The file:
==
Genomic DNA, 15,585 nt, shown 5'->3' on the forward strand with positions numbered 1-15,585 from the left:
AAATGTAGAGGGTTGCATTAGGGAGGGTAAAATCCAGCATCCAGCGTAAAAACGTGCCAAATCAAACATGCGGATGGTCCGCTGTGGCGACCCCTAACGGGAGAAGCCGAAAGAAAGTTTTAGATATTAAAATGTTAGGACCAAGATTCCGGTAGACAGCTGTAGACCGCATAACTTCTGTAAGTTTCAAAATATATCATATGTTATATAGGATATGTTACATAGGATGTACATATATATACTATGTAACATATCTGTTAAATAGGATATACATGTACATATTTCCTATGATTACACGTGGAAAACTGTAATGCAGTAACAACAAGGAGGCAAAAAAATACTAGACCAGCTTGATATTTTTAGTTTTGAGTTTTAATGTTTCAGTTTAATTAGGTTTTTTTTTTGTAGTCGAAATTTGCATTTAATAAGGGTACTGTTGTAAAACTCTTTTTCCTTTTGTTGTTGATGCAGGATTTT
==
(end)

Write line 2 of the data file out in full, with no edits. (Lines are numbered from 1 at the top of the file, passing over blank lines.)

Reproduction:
AAATGTAGAGGGTTGCATTAGGGAGGGTAAAATCCAGCATCCAGCGTAAAAACGTGCCAAATCAAACATGCGGATGGTCCGCTGTGGCGACCCCTAACGGGAGAAGCCGAAAGAAAGTTTTAGATATTAAAATGTTAGGACCAAGATTCCGGTAGACAGCTGTAGACCGCATAACTTCTGTAAGTTTCAAAATATATCATATGTTATATAGGATATGTTACATAGGATGTACATATATATACTATGTAACATATCTGTTAAATAGGATATACATGTACATATTTCCTATGATTACACGTGGAAAACTGTAATGCAGTAACAACAAGGAGGCAAAAAAATACTAGACCAGCTTGATATTTTTAGTTTTGAGTTTTAATGTTTCAGTTTAATTAGGTTTTTTTTTTGTAGTCGAAATTTGCATTTAATAAGGGTACTGTTGTAAAACTCTTTTTCCTTTTGTTGTTGATGCAGGATTTT